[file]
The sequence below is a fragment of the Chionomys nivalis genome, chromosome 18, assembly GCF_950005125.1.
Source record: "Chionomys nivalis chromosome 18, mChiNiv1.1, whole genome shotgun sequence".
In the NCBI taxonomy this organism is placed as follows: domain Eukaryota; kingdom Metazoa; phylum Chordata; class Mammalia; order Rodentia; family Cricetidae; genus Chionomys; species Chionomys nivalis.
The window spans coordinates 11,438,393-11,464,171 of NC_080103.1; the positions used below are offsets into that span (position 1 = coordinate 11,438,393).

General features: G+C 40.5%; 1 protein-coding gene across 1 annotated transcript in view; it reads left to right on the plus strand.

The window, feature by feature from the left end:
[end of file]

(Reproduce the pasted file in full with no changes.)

The sequence below is a fragment of the Chionomys nivalis genome, chromosome 18, assembly GCF_950005125.1.
Source record: "Chionomys nivalis chromosome 18, mChiNiv1.1, whole genome shotgun sequence".
In the NCBI taxonomy this organism is placed as follows: domain Eukaryota; kingdom Metazoa; phylum Chordata; class Mammalia; order Rodentia; family Cricetidae; genus Chionomys; species Chionomys nivalis.
The window spans coordinates 11,438,393-11,464,171 of NC_080103.1; the positions used below are offsets into that span (position 1 = coordinate 11,438,393).

General features: G+C 40.5%; 1 protein-coding gene across 1 annotated transcript in view; it reads left to right on the plus strand.

The window, feature by feature from the left end: